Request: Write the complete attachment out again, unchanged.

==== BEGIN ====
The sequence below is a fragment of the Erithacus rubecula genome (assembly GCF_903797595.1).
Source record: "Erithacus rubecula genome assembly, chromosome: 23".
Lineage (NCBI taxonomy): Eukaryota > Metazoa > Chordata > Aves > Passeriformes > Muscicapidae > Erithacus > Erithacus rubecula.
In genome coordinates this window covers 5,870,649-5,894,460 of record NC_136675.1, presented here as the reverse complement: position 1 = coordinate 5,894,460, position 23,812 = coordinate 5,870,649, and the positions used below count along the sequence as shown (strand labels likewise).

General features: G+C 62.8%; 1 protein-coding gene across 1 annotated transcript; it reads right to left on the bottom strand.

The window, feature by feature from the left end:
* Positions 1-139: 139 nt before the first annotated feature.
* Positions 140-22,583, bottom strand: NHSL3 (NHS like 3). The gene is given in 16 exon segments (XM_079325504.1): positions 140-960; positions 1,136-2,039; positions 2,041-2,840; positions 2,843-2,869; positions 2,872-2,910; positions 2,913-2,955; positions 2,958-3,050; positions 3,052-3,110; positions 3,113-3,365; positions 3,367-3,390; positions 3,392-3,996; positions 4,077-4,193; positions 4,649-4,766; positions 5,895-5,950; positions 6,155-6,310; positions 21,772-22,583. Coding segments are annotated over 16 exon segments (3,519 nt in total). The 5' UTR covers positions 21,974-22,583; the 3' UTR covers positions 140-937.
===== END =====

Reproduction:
The sequence below is a fragment of the Erithacus rubecula genome (assembly GCF_903797595.1).
Source record: "Erithacus rubecula genome assembly, chromosome: 23".
Lineage (NCBI taxonomy): Eukaryota > Metazoa > Chordata > Aves > Passeriformes > Muscicapidae > Erithacus > Erithacus rubecula.
In genome coordinates this window covers 5,870,649-5,894,460 of record NC_136675.1, presented here as the reverse complement: position 1 = coordinate 5,894,460, position 23,812 = coordinate 5,870,649, and the positions used below count along the sequence as shown (strand labels likewise).

General features: G+C 62.8%; 1 protein-coding gene across 1 annotated transcript; it reads right to left on the bottom strand.

The window, feature by feature from the left end:
* Positions 1-139: 139 nt before the first annotated feature.
* Positions 140-22,583, bottom strand: NHSL3 (NHS like 3). The gene is given in 16 exon segments (XM_079325504.1): positions 140-960; positions 1,136-2,039; positions 2,041-2,840; positions 2,843-2,869; positions 2,872-2,910; positions 2,913-2,955; positions 2,958-3,050; positions 3,052-3,110; positions 3,113-3,365; positions 3,367-3,390; positions 3,392-3,996; positions 4,077-4,193; positions 4,649-4,766; positions 5,895-5,950; positions 6,155-6,310; positions 21,772-22,583. Coding segments are annotated over 16 exon segments (3,519 nt in total). The 5' UTR covers positions 21,974-22,583; the 3' UTR covers positions 140-937.